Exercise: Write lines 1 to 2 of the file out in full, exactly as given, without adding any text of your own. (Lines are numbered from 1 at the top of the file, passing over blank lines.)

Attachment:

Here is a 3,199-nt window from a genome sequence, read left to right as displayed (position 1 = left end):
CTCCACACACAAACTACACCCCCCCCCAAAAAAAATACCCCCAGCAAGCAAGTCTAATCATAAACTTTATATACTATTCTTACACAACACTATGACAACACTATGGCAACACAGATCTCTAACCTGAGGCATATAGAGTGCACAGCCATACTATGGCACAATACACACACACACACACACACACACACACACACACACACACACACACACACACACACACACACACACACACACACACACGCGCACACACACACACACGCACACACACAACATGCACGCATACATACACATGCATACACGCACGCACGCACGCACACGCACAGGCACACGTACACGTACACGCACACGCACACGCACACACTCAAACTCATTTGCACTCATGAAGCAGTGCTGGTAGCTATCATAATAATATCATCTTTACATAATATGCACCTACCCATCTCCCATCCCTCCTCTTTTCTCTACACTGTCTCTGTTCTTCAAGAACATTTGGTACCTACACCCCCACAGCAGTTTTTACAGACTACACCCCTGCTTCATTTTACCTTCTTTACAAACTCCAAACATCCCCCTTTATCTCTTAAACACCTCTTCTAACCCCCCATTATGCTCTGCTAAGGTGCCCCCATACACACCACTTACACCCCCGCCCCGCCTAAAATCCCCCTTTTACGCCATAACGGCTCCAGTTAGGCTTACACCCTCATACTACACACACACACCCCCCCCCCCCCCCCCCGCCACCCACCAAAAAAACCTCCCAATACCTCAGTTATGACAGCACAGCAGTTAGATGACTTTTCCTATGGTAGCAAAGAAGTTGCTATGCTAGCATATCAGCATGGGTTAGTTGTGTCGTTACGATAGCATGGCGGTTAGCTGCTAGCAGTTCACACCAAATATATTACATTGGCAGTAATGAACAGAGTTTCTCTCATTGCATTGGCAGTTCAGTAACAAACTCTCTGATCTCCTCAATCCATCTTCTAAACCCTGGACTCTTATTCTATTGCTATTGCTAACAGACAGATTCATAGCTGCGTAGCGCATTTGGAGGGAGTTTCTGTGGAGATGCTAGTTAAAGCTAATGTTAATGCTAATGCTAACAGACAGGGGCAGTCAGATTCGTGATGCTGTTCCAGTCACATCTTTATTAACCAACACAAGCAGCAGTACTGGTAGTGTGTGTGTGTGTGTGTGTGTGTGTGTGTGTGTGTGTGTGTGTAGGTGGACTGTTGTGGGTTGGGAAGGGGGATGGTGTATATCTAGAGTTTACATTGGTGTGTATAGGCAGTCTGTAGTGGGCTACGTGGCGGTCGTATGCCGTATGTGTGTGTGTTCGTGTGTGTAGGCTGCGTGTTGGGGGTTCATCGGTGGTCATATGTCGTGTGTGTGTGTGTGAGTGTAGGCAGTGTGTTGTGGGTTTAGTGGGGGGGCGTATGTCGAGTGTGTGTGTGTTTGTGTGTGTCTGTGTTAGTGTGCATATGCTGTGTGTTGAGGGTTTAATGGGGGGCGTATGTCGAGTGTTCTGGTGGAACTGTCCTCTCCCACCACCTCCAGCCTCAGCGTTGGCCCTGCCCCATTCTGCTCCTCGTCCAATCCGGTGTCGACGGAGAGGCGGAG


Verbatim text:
Here is a 3,199-nt window from a genome sequence, read left to right as displayed (position 1 = left end):
CTCCACACACAAACTACACCCCCCCCCAAAAAAAATACCCCCAGCAAGCAAGTCTAATCATAAACTTTATATACTATTCTTACACAACACTATGACAACACTATGGCAACACAGATCTCTAACCTGAGGCATATAGAGTGCACAGCCATACTATGGCACAATACACACACACACACACACACACACACACACACACACACACACACACACACACACACACACACACACACACACACACACGCGCACACACACACACACGCACACACACAACATGCACGCATACATACACATGCATACACGCACGCACGCACGCACACGCACAGGCACACGTACACGTACACGCACACGCACACGCACACACTCAAACTCATTTGCACTCATGAAGCAGTGCTGGTAGCTATCATAATAATATCATCTTTACATAATATGCACCTACCCATCTCCCATCCCTCCTCTTTTCTCTACACTGTCTCTGTTCTTCAAGAACATTTGGTACCTACACCCCCACAGCAGTTTTTACAGACTACACCCCTGCTTCATTTTACCTTCTTTACAAACTCCAAACATCCCCCTTTATCTCTTAAACACCTCTTCTAACCCCCCATTATGCTCTGCTAAGGTGCCCCCATACACACCACTTACACCCCCGCCCCGCCTAAAATCCCCCTTTTACGCCATAACGGCTCCAGTTAGGCTTACACCCTCATACTACACACACACACCCCCCCCCCCCCCCCCCGCCACCCACCAAAAAAACCTCCCAATACCTCAGTTATGACAGCACAGCAGTTAGATGACTTTTCCTATGGTAGCAAAGAAGTTGCTATGCTAGCATATCAGCATGGGTTAGTTGTGTCGTTACGATAGCATGGCGGTTAGCTGCTAGCAGTTCACACCAAATATATTACATTGGCAGTAATGAACAGAGTTTCTCTCATTGCATTGGCAGTTCAGTAACAAACTCTCTGATCTCCTCAATCCATCTTCTAAACCCTGGACTCTTATTCTATTGCTATTGCTAACAGACAGATTCATAGCTGCGTAGCGCATTTGGAGGGAGTTTCTGTGGAGATGCTAGTTAAAGCTAATGTTAATGCTAATGCTAACAGACAGGGGCAGTCAGATTCGTGATGCTGTTCCAGTCACATCTTTATTAACCAACACAAGCAGCAGTACTGGTAGTGTGTGTGTGTGTGTGTGTGTGTGTGTGTGTGTGTGTGTGTGTAGGTGGACTGTTGTGGGTTGGGAAGGGGGATGGTGTATATCTAGAGTTTACATTGGTGTGTATAGGCAGTCTGTAGTGGGCTACGTGGCGGTCGTATGCCGTATGTGTGTGTGTTCGTGTGTGTAGGCTGCGTGTTGGGGGTTCATCGGTGGTCATATGTCGTGTGTGTGTGTGTGAGTGTAGGCAGTGTGTTGTGGGTTTAGTGGGGGGGCGTATGTCGAGTGTGTGTGTGTTTGTGTGTGTCTGTGTTAGTGTGCATATGCTGTGTGTTGAGGGTTTAATGGGGGGCGTATGTCGAGTGTTCTGGTGGAACTGTCCTCTCCCACCACCTCCAGCCTCAGCGTTGGCCCTGCCCCATTCTGCTCCTCGTCCAATCCGGTGTCGACGGAGAGGCGGAG